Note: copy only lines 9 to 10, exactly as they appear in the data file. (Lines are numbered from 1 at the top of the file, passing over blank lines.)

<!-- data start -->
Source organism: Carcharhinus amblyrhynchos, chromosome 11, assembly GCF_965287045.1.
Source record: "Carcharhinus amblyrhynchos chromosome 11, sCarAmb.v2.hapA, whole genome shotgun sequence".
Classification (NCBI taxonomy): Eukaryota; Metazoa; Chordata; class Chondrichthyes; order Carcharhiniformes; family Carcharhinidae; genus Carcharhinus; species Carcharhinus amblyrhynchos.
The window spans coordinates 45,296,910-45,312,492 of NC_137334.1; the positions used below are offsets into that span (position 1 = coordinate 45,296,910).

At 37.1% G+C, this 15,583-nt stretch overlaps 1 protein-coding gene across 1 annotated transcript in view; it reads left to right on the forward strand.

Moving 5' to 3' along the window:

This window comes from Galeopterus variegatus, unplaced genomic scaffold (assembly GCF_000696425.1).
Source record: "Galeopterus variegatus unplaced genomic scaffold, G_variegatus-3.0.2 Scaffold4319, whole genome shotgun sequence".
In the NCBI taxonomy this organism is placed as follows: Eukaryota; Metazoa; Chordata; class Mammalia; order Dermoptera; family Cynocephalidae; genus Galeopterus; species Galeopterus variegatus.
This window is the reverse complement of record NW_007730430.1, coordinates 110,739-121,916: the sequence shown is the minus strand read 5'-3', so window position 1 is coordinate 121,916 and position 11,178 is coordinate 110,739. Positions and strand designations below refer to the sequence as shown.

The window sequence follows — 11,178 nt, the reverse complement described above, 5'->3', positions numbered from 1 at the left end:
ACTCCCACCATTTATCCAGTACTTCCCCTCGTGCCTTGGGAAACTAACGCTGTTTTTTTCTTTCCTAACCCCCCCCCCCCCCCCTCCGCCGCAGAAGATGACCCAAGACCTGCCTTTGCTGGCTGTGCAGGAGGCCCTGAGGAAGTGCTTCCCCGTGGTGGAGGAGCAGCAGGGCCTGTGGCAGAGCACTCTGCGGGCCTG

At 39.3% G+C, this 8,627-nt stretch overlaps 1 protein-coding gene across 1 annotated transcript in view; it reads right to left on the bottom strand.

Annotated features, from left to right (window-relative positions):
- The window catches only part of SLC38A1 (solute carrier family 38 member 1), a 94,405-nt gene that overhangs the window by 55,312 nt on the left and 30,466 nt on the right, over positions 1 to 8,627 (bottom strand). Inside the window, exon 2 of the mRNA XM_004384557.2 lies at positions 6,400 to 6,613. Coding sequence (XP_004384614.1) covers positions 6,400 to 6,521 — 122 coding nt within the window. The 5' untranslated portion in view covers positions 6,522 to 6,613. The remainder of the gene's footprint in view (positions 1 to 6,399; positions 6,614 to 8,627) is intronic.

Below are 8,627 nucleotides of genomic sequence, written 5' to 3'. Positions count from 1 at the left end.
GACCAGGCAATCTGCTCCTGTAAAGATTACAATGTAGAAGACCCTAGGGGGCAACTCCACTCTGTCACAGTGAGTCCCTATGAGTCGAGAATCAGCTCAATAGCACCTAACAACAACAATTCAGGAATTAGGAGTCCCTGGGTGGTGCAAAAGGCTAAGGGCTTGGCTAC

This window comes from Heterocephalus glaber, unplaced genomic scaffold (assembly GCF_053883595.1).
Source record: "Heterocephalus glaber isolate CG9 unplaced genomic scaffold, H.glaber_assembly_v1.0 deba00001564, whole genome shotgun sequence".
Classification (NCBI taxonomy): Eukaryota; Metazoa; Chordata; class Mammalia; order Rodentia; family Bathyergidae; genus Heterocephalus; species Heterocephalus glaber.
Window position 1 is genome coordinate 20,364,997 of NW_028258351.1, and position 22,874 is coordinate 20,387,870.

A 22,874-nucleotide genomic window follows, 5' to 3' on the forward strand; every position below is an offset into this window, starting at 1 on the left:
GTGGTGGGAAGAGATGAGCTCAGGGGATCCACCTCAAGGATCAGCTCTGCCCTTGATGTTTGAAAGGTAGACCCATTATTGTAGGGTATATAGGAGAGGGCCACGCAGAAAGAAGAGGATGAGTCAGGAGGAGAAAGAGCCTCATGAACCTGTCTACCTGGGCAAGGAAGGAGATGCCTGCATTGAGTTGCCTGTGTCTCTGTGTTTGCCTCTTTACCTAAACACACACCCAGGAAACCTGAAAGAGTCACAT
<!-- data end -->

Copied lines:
In the NCBI taxonomy this organism is placed as follows: Eukaryota; Metazoa; Chordata; class Mammalia; order Dermoptera; family Cynocephalidae; genus Galeopterus; species Galeopterus variegatus.
This window is the reverse complement of record NW_007730430.1, coordinates 110,739-121,916: the sequence shown is the minus strand read 5'-3', so window position 1 is coordinate 121,916 and position 11,178 is coordinate 110,739. Positions and strand designations below refer to the sequence as shown.